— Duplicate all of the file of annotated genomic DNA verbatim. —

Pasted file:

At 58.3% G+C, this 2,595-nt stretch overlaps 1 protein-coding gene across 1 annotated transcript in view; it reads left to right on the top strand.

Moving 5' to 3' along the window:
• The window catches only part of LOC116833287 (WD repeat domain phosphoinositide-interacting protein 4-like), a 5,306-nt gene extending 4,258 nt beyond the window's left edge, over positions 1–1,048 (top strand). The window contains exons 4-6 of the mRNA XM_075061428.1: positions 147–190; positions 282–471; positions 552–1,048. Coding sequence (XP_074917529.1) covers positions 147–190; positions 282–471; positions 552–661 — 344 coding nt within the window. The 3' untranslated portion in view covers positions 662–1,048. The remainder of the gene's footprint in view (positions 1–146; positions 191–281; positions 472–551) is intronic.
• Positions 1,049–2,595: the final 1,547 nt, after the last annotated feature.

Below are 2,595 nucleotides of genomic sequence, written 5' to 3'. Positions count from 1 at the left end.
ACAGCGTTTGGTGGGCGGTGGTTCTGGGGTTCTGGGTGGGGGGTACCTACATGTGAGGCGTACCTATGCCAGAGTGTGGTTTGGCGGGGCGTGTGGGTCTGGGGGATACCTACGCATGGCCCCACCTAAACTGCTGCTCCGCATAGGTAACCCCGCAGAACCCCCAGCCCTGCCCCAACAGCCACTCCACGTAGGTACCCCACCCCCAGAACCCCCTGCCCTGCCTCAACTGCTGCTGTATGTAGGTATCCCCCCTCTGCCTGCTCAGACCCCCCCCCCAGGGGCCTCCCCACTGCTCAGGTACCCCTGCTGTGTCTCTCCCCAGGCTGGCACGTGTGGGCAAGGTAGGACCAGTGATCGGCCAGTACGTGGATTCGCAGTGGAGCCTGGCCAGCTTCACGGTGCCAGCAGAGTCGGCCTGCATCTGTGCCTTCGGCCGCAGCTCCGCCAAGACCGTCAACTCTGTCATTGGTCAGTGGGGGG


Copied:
At 58.3% G+C, this 2,595-nt stretch overlaps 1 protein-coding gene across 1 annotated transcript in view; it reads left to right on the top strand.

Moving 5' to 3' along the window:
• The window catches only part of LOC116833287 (WD repeat domain phosphoinositide-interacting protein 4-like), a 5,306-nt gene extending 4,258 nt beyond the window's left edge, over positions 1–1,048 (top strand). The window contains exons 4-6 of the mRNA XM_075061428.1: positions 147–190; positions 282–471; positions 552–1,048. Coding sequence (XP_074917529.1) covers positions 147–190; positions 282–471; positions 552–661 — 344 coding nt within the window. The 3' untranslated portion in view covers positions 662–1,048. The remainder of the gene's footprint in view (positions 1–146; positions 191–281; positions 472–551) is intronic.
• Positions 1,049–2,595: the final 1,547 nt, after the last annotated feature.

Below are 2,595 nucleotides of genomic sequence, written 5' to 3'. Positions count from 1 at the left end.
ACAGCGTTTGGTGGGCGGTGGTTCTGGGGTTCTGGGTGGGGGGTACCTACATGTGAGGCGTACCTATGCCAGAGTGTGGTTTGGCGGGGCGTGTGGGTCTGGGGGATACCTACGCATGGCCCCACCTAAACTGCTGCTCCGCATAGGTAACCCCGCAGAACCCCCAGCCCTGCCCCAACAGCCACTCCACGTAGGTACCCCACCCCCAGAACCCCCTGCCCTGCCTCAACTGCTGCTGTATGTAGGTATCCCCCCTCTGCCTGCTCAGACCCCCCCCCCAGGGGCCTCCCCACTGCTCAGGTACCCCTGCTGTGTCTCTCCCCAGGCTGGCACGTGTGGGCAAGGTAGGACCAGTGATCGGCCAGTACGTGGATTCGCAGTGGAGCCTGGCCAGCTTCACGGTGCCAGCAGAGTCGGCCTGCATCTGTGCCTTCGGCCGCAGCTCCGCCAAGACCGTCAACTCTGTCATTGGTCAGTGGGGGG